# Random Number Generators

Generating random numbers is an important task for Monte-Carlo simulations. The quality of random numbers decides over the quality of the simulation results. Bad random numbers (with “bad” defined appropriately) can produce results which are simply wrong. Therefore it is important to choose a “good” random number generator. This is not an easy task: xkcd has a comic which deals with this.

First we should be clear of what properties define a “good” random number generator (RNG), and for which field of work. As an example, RNGs for cryptographic applications must have properties that are simply irrelevant for Monte-Carlo simulation in high-performance computing.

## Random number generators for Monte-Carlo simulations in the field of high-performance computing

We want the following:

• We want to be able to repeat our simulations, yielding the exact same results. Therefore, we need to be able to reproduce the exact same sequence of random numbers at will. This rules out “true” random numbers, i. e., randomness produced by physical processes like thermal noise, radioactive decay, etc. Therefore, we do not want a true random number generator, but a pseudo-random number generator (PRNG).
• We need lots of random numbers. Some of my simulations generated 1015 random numbers for a single run. Therefore, storing random numbers beforehand is out of the question: we need to generate them on the fly.
• We need speed. If you produce 1015 random numbers, it is worth haggling over nanoseconds. As a basic rule, generating a random number should be faster than the rest of the algorithm which uses it; at least it should not be much slower, or otherwise you waste computing time on random numbers, but not on simulating.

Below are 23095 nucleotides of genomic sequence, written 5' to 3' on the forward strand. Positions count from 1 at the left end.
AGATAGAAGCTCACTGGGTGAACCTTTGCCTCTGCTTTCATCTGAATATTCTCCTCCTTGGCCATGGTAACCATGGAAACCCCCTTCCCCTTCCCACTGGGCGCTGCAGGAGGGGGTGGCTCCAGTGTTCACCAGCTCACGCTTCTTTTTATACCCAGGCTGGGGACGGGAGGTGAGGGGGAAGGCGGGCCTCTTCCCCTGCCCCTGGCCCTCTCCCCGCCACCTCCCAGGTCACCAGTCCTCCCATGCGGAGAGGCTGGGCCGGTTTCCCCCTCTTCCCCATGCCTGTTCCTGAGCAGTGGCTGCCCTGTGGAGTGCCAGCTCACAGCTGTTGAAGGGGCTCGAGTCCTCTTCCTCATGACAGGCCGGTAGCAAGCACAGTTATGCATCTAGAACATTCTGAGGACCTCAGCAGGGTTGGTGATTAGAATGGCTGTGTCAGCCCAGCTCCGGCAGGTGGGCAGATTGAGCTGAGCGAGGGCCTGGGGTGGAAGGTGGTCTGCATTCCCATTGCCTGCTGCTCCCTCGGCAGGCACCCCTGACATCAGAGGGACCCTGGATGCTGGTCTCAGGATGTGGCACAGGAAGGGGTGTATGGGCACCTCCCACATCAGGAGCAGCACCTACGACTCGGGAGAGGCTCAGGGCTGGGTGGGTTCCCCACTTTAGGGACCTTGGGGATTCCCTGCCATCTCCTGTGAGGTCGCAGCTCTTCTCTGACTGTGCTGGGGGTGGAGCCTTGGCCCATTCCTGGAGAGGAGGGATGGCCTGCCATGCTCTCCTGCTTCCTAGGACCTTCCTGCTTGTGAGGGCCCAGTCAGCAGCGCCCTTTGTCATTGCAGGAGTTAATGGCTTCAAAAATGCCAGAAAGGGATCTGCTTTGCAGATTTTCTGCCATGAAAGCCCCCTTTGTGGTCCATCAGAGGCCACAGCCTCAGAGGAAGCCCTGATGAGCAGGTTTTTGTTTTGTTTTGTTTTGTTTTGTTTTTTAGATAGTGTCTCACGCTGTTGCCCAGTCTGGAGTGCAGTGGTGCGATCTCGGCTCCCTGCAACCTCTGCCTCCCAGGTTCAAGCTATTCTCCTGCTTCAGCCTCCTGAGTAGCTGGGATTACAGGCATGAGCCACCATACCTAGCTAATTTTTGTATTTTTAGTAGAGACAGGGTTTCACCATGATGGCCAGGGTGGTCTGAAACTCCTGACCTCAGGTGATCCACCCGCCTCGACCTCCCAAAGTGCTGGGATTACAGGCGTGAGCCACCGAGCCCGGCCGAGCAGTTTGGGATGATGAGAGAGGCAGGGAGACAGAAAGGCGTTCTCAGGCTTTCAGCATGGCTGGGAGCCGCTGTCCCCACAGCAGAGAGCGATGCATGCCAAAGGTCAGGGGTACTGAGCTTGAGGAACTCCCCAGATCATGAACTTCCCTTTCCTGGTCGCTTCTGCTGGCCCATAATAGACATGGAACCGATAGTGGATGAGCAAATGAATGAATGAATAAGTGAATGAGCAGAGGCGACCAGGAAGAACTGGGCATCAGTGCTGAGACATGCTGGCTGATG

• The correlations present in your sequence of random numbers must not spoil the physics of your model. This one is really hard. Many people speak of the quality of a PRNG when referring to this property. As a rule of thumb, higher-quality generators are slower than lower-quality ones.

## The simplest useful random number generator

Well, xkcd's random number generator is simpler, but it is not useful. But a useful one is not much more difficult (I present examples in Fortran 90 ):

```ibm = 2 * seed - 1    ! Initialization
...
ibm = ibm * 16807     ! Generation of a random number
```

I was introduced to the generator by Prof. Stauffer. You can see his style of programming clearly (he takes the Gerling criterion very seriously ). Okay, let's pretty it up:

```integer, save :: rnd_value

subroutine initRand(seed)
integer, intent(in) :: seed
rnd_value = seed
end subroutine

integer function getRand()
rnd_value = rnd_value * 16807
getRand = rnd_value
end function
```

So we blew up the number of lines of code, and hopefully the compiler reduces the more “modern” code to the same binary result as the old one.

## Notes

 If you really take high-performance computing seriously, you must learn Fortran. In general, Fortran programs compile to more efficient code, as you can do less nasty things in Fortran than in C (aliasing arrays or other such nonsense). Furthermore, a huge body of knowledge is coded in Fortran; you want to tap it.

 The Gerling criterion states that published programs shouldn't contain more lines than authors have years in their lives. When growing old, you may publish long programs, but while being young, you must be concise.